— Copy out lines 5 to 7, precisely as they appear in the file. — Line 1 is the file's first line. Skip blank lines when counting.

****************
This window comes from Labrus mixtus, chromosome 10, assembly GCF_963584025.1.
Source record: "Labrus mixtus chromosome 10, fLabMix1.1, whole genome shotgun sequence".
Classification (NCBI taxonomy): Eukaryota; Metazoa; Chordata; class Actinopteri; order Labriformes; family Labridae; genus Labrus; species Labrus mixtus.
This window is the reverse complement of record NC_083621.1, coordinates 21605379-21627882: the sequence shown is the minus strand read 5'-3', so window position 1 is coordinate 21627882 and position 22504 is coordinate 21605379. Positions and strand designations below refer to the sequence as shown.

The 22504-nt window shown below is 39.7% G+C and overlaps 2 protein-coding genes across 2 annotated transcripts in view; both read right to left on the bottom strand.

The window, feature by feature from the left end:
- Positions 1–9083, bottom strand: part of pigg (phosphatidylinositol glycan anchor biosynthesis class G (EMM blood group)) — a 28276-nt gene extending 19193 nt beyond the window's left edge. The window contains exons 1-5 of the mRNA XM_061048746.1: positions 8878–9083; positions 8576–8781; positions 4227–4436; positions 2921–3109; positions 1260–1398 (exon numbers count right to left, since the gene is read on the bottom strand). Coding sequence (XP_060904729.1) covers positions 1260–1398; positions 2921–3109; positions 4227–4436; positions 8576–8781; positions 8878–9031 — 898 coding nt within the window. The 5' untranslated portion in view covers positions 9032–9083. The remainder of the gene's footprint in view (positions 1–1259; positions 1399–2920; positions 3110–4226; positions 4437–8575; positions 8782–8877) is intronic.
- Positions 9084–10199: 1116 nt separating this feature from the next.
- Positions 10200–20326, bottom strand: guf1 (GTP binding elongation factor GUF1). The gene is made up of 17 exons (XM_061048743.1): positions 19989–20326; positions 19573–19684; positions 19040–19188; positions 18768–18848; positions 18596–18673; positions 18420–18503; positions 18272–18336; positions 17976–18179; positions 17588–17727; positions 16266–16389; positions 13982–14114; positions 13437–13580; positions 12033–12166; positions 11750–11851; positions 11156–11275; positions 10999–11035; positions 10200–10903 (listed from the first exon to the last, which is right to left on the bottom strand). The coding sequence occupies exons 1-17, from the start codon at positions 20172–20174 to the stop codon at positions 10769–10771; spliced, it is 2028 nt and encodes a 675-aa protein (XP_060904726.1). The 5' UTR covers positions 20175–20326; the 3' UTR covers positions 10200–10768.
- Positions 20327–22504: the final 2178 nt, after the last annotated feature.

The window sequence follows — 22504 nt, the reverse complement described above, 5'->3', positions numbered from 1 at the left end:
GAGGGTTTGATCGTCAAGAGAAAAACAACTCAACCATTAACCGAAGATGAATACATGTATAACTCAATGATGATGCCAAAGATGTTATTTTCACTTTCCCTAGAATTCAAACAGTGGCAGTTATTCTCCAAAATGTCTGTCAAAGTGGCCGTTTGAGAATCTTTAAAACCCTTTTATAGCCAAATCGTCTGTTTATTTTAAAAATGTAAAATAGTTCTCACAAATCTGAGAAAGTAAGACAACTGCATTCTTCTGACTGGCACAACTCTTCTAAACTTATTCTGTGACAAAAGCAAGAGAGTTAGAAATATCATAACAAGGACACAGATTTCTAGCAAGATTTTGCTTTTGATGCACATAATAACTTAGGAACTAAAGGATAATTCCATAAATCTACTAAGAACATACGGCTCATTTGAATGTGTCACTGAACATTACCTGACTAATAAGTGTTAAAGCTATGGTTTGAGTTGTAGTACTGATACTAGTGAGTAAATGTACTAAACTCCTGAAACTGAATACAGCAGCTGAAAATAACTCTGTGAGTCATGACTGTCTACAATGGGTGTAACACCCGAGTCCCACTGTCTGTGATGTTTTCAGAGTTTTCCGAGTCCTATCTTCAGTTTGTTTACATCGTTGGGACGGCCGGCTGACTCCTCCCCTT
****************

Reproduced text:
The 22504-nt window shown below is 39.7% G+C and overlaps 2 protein-coding genes across 2 annotated transcripts in view; both read right to left on the bottom strand.

The window, feature by feature from the left end:
- Positions 1–9083, bottom strand: part of pigg (phosphatidylinositol glycan anchor biosynthesis class G (EMM blood group)) — a 28276-nt gene extending 19193 nt beyond the window's left edge. The window contains exons 1-5 of the mRNA XM_061048746.1: positions 8878–9083; positions 8576–8781; positions 4227–4436; positions 2921–3109; positions 1260–1398 (exon numbers count right to left, since the gene is read on the bottom strand). Coding sequence (XP_060904729.1) covers positions 1260–1398; positions 2921–3109; positions 4227–4436; positions 8576–8781; positions 8878–9031 — 898 coding nt within the window. The 5' untranslated portion in view covers positions 9032–9083. The remainder of the gene's footprint in view (positions 1–1259; positions 1399–2920; positions 3110–4226; positions 4437–8575; positions 8782–8877) is intronic.